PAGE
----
Bitter Sanctuary

Venue : Redditch Palace Theatre

Date : June 1991

Genre : Play

Director

Angela Smith

Assistant Director

Cast

Roger Warren

Carol

Estelle Shutkever

Mme Kapek

Mike Beamish

Stefan

Paul Cherry

Michael

Jenny Turton

Maria

Mark Beavon

Jan Kapek

Val Archer

Val Archer

Miss Carpenter

Crew

no profile image

Bill Arris

Set Realisation

Gerry Solomon

Stage Manager

Jonathan Prior

Assistant Stage Manager

Steve O’Hara

Assistant Stage Manager

Anthony Pullen

Assistant Stage Manager

Anne Cherry

Properties

Joy Rodgers

Costumes

Val Archer

Val Archer

Choreography

Jack Parramore

House Manager

Crew

Bill Arris

Set Realisation

Gerry Solomon

Stage Manager

Jonathan Prior

Assistant Stage Manager

Steve O’Hara

Assistant Stage Manager

Anthony Pullen

Assistant Stage Manager

Anne Cherry

Properties

Joy Rodgers

Costumes

Val Archer

Choreography

Jack Parramore

House Manager

Production Gallery

Reviews

Bitter Sweet Tale of Refugees

Imagine sharing a room the size of your lounge with two other families, jostling with them for the bathroom every morning, listening to their rows and love making.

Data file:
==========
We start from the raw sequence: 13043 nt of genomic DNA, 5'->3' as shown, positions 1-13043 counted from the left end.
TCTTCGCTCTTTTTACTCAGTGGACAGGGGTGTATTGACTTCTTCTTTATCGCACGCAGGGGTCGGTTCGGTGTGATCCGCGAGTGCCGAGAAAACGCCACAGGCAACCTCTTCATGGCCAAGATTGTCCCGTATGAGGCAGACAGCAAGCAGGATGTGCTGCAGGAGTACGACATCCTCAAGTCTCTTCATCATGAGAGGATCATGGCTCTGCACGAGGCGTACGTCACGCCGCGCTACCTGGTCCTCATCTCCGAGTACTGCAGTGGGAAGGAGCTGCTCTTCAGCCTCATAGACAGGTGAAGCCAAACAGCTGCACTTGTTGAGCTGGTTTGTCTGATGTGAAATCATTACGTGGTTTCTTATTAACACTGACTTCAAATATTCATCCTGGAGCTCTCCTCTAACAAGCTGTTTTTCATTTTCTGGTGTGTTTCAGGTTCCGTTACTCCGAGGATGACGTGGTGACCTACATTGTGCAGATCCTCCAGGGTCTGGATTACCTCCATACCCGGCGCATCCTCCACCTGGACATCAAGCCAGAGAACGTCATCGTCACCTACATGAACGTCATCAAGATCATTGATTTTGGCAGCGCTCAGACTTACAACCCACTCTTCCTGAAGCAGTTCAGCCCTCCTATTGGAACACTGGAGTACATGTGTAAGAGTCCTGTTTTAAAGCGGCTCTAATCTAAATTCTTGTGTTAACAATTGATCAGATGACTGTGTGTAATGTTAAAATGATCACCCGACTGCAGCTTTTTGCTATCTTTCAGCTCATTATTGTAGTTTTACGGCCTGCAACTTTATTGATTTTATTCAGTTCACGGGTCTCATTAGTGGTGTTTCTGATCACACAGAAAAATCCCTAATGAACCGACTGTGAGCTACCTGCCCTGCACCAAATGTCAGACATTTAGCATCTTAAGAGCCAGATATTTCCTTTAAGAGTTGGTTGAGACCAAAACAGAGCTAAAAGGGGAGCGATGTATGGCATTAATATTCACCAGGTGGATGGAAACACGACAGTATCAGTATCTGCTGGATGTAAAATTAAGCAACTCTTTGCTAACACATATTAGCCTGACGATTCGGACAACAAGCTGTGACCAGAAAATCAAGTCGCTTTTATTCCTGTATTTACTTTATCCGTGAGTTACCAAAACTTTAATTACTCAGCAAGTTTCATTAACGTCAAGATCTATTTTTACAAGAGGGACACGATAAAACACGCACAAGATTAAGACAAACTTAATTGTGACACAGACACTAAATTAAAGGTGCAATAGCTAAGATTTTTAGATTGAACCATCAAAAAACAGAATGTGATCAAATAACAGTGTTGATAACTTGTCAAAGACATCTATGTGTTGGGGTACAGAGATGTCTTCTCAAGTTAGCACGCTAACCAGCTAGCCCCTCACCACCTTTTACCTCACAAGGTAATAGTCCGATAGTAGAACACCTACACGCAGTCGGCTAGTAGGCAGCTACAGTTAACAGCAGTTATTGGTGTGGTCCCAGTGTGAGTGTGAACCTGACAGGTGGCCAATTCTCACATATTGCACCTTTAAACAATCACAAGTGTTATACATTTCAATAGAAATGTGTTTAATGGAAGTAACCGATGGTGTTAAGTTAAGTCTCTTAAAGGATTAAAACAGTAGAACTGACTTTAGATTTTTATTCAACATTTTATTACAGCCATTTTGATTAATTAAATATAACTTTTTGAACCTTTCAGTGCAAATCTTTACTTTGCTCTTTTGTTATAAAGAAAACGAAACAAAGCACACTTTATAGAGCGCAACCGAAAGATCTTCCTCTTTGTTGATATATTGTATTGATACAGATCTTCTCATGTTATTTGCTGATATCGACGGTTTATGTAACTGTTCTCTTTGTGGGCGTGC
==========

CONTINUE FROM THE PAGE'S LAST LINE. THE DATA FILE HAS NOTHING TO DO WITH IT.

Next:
Try putting yourself in this position and you'll be half way to understanding the misery and frustration of the latest production from the Wythall Theatre Company at the Palace Theatre.

Bitter Sanctuary by Rosemary Anne Sisson is set in a refugee camp somewhere in Europe in the 1960s.

The play focuses on one family's attempts to stay together and maintain dignity and pride in the inhuman surroundings.

All this would have been fine except for the fact the families in question were English. I sat through it trying to think of a time in history when the English were driven from their homeland.

In the end I decided it would have been more credible if the cast had donned some sort of mid European accents.

Saying all that, the group made the best of a slow and quite depressing play.

Mike Beamish and Beryl Linforth with Paul Cherry and Jenny Turton as their children gave excellent performances as the main family, struggling through until they could start a new life in Australia.

Also worthy of praise was the set which was cleverly and attractively constructed, despite being on a tight budget.

Jane Tyler, Redditch Advertiser